Supreme Court to determine convicted killer’s age at time of sentencing amid criticism from rights groups.
The Supreme Court on Tuesday granted a convicted killer a last-minute stay of execution to examine claims he was a juvenile when the crime was committed, in a case that has drawn criticism from rights groups and the U.N.
The reprieve for Shafqat Hussain, sentenced to hang for killing a seven-year-old boy in Karachi in 2004, came just hours before he was due to face the gallows around dawn at a prison in the city. It was his fourth stay of execution in five months.
His case has drawn international attention as his lawyers and family claim he was under 18 at the time of the killing, and therefore is not eligible for execution under Pakistani law. They also claim he was tortured into confessing.
Rights groups, including anti-death penalty campaigners Reprieve and Amnesty International, had pleaded desperately with the government not to carry out the execution. Southern Sindh province prisons inspector Nusrat Manggan confirmed early Tuesday that the hanging, first scheduled for January, had once again been postponed.
Hussain’s brother Gul Zaman, who waited anxiously outside the prison for official confirmation after hearing through local media that his brother’s life had once again been spared, was overjoyed with the news. “It’s all because of media and rights groups who fought for my brother,” said Zaman.
The Supreme Court confirmed it has set a hearing to examine the questions around Hussain’s age, which his supporters have put at 14 or 15 at the time of the offence. “The hearing is set for today [Tuesday] under a bench headed by the Chief Justice of Supreme Court Justice Nasir-ul-Mulk,” said a senior court official. “The honorable judges will hear the petition to stay the execution of Shafqat Hussain,” he added.
Hussain’s true age has proved difficult to ascertain—exact birth records are not always kept in rural parts of Pakistan, particularly for people from poor families like Hussain’s. A birth certificate circulated in the media several months ago, but it appeared to have been issued only in December and Interior Minister Chaudhry Ali Nisar Khan said there was no proof of its authenticity.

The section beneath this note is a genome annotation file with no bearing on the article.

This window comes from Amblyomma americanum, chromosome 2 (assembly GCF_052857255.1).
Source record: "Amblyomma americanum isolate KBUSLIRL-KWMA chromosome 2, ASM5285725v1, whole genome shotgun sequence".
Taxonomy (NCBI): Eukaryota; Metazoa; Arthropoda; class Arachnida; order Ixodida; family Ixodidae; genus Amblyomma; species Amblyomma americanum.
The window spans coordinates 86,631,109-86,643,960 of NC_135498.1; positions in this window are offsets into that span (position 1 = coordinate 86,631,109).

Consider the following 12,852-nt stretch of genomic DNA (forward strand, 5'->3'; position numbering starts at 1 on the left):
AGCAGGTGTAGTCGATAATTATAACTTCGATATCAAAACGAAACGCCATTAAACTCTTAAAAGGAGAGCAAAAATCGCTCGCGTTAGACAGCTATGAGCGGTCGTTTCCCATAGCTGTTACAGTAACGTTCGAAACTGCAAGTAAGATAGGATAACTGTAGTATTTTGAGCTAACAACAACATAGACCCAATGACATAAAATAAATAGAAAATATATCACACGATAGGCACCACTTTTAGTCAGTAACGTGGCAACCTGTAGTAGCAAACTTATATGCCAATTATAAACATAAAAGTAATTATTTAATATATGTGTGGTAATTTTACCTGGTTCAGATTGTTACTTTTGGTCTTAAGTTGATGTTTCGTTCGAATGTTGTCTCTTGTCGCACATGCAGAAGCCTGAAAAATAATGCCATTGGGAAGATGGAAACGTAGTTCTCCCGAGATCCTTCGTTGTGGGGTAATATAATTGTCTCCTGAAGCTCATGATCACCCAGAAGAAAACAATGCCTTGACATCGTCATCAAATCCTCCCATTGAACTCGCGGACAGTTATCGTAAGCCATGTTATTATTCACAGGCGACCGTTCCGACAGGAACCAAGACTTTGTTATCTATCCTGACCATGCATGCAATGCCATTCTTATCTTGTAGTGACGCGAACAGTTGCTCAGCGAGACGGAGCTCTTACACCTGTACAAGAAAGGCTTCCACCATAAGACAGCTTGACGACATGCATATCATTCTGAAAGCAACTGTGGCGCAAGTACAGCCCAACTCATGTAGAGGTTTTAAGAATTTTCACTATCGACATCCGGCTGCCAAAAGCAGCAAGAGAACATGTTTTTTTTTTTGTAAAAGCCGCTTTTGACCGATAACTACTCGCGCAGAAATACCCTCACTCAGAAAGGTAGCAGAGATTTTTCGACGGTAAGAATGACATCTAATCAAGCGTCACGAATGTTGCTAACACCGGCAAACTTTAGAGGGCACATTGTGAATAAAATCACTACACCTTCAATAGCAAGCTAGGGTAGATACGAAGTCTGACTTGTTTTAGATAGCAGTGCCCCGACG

The Federal Investigation Agency carried out a probe into his age earlier this year and found he was an adult at the time of his conviction—though the results have not been published officially and Hussain’s supporters say the investigation was flawed.
In an open letter on Sunday, Amnesty International, Human Rights Watch and Reprieve urged President Mamnoon Hussain to grant Hussain clemency. The letter said Hussain had been coerced into confessing with beatings, electric shocks and cigarette burns. “Ten years later, Shafqat still bears the physical and psychological scars from the torture,” the letter said. The campaigners also said Hussain’s lawyer did an inadequate job at his trial, failing to bring up important evidence or raise the question of his age.
Pakistan has hanged more than 130 convicts since restarting executions in December after Taliban militants murdered more than 150 people at a school, most of them children. A moratorium on the death penalty had been in force since 2008, and its end angered rights activists and alarmed some foreign countries.
The Hussain case has drawn particular concern, with a panel of U.N. rights experts calling on Friday for his hanging to be halted. Hussain was working as a watchman in Karachi in 2004 when a seven-year-old boy went missing from the neighborhood. A few days later the boy’s family received calls from Hussain’s mobile demanding a ransom of half a million rupees, according to legal papers.
Hussain was arrested and admitted kidnapping and killing him, but later withdrew his confession, saying he had made it under duress.